The Jazz.com Blog
March 03, 2009 · 3 comments
Below is the third and final installment of my three-part article on Bob Wills and his Texas Playboys, a pioneering ensemble in combining jazz and country music styles. The occasion for this essay is the recent release of The Tiffany Transcriptions, which captures some of the band's finest work from the post-WWII era. Click here for parts one and two of this article. T.G.
Everything was golden for Bob Wills in the early 1940s. He signed an eight-picture movie contract. He was advertised as the "Best Selling Columbia Radio Band." His biggest hit "New San Antonio Rose" was widely imitated (Bing Crosby's cover version was an even bigger hit than Wills' version), and during this period, Wills recorded many of his most popular songs, including "Time Changes Everything," "Cherokee Maiden," "Maiden's Prayer," and "Take Me Back to Tulsa"—which he performed in the 1940 movie Take Me Back to Oklahoma.
And "Western Swing" was an exciting new style with a growing fan base. This mixture of country music and swing jazz was one of the first crossover styles in modern American music, and it found a receptive audience that reached outside the typical demographics for the hot bands of the day. Except in Hollywood, that is . . . where the movie industry execs wanted Wills to drop the jazz elements of his music (so he could fit more naturally into cowboy films).
How did Wills describe his role in this innovation. He was characteristically low-key in his explanation: "It was nobody intended to start anything in the world. We was just tryin' to find enough tunes to keep 'em dancin' to not have to repeat so much."
In the postwar years, Wills still was a big draw and a popular recording artist. And his music continued to evolve. In 1949, he took "Ida Red," an old fiddle tune that had been a hit for him in 1938, and rerecorded it with a boogie woogie beat as "Ida Red Likes the Boogie." This record spent 22 weeks on the charts, and peaked at number ten. When Chuck Berry recorded "Maybellene" in 1955, fans could hear its derivation from Wills' original "Ida Red." The man who had bridged jazz, blues and country showed that he could even get the attention of rockers.
Yet Wills remained the only constant among the Texas Playboys. By this time, none of the original members of the band remained except the leader. Singer Tommy Duncan's departure was an especially big blow. Wills had auditioned 67 singers before hiring Duncan back in 1932. Duncan was singing for tips in front of a root beer stand in Fort Worth, and Wills listened to him late into the night before making a decision—he finally asked Duncan to sing "I Ain't Got Nobody," a tune Wills had enjoyed hearing Bessie Smith sing, and Duncan's performance earned him a job. This choice was a key factor in the band's success. Duncan's personable, resonant voice grounded this sometimes frenetic ensemble, and it was hard for fans to hear Wills' music with anyone else singing lead vocals. Fans were rewarded with occasional reunions, and as late as 1960 Wills and Duncan collaborated on "Heart to Heart Talk" which would reach number 5 on the country charts. This would be Wills' last hit single.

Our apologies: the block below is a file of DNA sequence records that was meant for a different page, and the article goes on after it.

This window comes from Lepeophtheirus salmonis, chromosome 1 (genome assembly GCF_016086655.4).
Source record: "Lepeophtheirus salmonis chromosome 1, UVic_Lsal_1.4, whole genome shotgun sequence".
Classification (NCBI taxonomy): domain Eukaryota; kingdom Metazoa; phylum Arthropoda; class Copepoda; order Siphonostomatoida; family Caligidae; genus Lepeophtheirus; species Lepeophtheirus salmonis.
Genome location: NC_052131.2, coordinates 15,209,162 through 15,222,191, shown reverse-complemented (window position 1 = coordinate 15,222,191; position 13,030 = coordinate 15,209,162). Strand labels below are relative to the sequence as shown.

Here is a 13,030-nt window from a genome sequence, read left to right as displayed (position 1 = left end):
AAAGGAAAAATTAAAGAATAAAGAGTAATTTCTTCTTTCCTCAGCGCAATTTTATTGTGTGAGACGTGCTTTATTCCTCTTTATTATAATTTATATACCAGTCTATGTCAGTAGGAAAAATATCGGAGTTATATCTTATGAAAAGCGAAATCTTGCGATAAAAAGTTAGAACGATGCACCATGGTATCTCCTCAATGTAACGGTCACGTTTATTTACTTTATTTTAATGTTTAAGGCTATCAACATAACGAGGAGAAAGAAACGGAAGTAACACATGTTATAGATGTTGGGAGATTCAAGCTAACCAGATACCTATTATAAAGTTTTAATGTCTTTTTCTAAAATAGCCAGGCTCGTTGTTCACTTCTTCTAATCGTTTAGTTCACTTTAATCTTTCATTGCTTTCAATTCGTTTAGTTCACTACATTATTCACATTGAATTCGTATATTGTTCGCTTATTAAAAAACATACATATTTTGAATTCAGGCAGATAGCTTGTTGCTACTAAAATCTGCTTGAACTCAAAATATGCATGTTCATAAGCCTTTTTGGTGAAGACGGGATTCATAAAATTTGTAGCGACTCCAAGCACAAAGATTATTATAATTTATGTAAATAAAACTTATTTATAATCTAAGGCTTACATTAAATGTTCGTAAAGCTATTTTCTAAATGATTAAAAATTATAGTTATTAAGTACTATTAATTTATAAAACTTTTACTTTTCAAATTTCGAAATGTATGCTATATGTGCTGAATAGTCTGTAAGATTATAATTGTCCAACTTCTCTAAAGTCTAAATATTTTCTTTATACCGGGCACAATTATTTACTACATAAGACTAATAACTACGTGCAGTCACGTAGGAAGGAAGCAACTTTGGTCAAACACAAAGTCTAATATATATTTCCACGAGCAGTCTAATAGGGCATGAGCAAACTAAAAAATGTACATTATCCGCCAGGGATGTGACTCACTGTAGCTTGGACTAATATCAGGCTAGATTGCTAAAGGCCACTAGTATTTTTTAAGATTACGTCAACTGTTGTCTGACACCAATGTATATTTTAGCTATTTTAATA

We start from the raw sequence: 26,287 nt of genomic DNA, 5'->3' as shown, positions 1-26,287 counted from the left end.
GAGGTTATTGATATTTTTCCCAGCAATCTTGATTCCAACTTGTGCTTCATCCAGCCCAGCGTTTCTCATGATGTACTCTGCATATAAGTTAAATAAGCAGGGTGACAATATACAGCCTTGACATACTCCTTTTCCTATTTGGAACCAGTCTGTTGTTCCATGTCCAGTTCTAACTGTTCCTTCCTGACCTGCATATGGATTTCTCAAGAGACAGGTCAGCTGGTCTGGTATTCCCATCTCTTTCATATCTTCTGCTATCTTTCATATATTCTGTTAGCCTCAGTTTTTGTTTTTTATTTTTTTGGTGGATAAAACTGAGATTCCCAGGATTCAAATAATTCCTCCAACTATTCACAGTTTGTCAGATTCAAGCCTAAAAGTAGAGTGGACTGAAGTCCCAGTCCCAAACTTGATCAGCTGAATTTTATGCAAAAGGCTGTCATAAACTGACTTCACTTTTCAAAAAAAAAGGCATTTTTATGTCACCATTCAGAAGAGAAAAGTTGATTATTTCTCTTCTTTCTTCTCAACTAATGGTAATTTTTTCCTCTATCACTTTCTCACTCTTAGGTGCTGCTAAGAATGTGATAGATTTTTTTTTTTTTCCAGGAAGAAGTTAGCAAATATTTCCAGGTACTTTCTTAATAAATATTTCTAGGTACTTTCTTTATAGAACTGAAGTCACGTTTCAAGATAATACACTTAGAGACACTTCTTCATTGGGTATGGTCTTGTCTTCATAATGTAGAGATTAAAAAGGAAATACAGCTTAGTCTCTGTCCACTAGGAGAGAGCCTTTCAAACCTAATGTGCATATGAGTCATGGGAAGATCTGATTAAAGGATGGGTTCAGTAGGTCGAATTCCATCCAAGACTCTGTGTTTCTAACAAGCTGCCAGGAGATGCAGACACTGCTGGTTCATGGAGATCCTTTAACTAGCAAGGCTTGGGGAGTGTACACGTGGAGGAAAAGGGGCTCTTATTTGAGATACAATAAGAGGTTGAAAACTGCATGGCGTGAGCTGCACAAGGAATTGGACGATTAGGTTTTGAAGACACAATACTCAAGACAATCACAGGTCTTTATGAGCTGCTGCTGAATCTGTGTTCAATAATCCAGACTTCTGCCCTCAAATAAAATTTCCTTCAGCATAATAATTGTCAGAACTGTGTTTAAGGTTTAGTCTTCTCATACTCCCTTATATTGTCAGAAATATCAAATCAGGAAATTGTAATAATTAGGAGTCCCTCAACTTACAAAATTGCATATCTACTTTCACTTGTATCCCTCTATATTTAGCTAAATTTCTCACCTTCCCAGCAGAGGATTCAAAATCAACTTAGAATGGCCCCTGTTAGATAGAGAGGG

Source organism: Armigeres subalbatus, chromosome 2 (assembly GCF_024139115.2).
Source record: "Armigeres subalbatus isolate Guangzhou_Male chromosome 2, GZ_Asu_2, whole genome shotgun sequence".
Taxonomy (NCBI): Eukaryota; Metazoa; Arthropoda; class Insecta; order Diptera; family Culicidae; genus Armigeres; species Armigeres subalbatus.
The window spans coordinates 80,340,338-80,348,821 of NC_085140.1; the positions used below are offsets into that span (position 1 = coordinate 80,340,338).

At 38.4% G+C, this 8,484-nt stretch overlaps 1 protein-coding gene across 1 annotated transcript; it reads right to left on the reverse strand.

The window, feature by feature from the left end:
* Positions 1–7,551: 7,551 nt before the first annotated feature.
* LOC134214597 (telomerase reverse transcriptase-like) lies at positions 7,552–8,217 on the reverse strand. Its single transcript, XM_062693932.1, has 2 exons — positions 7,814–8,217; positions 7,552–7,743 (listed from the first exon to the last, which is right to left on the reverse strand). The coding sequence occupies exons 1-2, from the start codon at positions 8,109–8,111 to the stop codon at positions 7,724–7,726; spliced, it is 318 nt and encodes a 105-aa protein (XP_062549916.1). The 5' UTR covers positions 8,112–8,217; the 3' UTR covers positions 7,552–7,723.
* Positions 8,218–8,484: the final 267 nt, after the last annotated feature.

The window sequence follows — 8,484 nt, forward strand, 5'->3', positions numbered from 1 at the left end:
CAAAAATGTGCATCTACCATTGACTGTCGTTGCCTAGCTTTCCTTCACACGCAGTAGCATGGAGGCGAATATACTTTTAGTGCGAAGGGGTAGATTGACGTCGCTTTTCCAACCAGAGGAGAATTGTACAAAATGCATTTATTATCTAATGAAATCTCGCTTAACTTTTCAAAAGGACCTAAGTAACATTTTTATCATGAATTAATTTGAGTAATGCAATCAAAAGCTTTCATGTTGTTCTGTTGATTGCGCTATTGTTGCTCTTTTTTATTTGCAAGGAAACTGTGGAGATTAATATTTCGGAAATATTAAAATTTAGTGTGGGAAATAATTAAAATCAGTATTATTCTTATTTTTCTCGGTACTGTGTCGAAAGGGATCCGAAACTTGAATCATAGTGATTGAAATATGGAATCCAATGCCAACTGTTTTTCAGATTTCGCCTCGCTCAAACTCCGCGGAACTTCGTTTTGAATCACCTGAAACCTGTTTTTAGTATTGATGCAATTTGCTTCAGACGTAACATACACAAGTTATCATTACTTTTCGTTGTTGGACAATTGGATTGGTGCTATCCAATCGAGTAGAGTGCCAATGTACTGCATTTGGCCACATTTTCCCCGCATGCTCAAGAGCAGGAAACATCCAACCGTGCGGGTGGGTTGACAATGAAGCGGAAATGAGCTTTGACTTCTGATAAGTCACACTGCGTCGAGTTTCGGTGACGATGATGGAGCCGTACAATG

Again and again on The Tiffany Transcriptions, which capture Wills' syndicated radio broadcasts during the postwar years, Duncan stands out, handing a wide range of material. He refuses to adapt his sound when he is moving into jazz or blues territory, and this assured sense of his own personal take on the proceedings is one of the most endearing qualities of this vocalist, whose work is too seldom remembered these days.
But even under the best of circumstances, Wills glory days were bound to past. Anyone who thought that the future of American popular music would come about through a marriage of jazz and country was sadly mistaken. Jazz itself was in decline, and at the close of the 1940s big bands were an endangered species. The public's musical tastes are fickle, and the Western Swing sound that had once been fresh and provocative, was soon cast aside by fans in search of the next new thing.
Wills himself ran into financial problems in the early 1950s, the result of double dealings by his lawyers and accountants. He would eventually regroup and his career would continue for another two decades. Wills died from pneumonia at age 70 on May 13, 1975 in Fort Worth but (true to the word of one of his biggest hit songs) he requested that his body be "taken back to Tulsa" for burial. But his legacy lives on, centered mostly on his remarkable work in the 1940s, when the stars were in alignment for this seminal figure in American music. The recent reissue of The Tiffany Transcriptions gives us a good reason to celebrate Bob Wills and hear him at the peak of his career.
This is the third and final installment of Ted Gioia's article on Bob Wills and his Texas Playboys.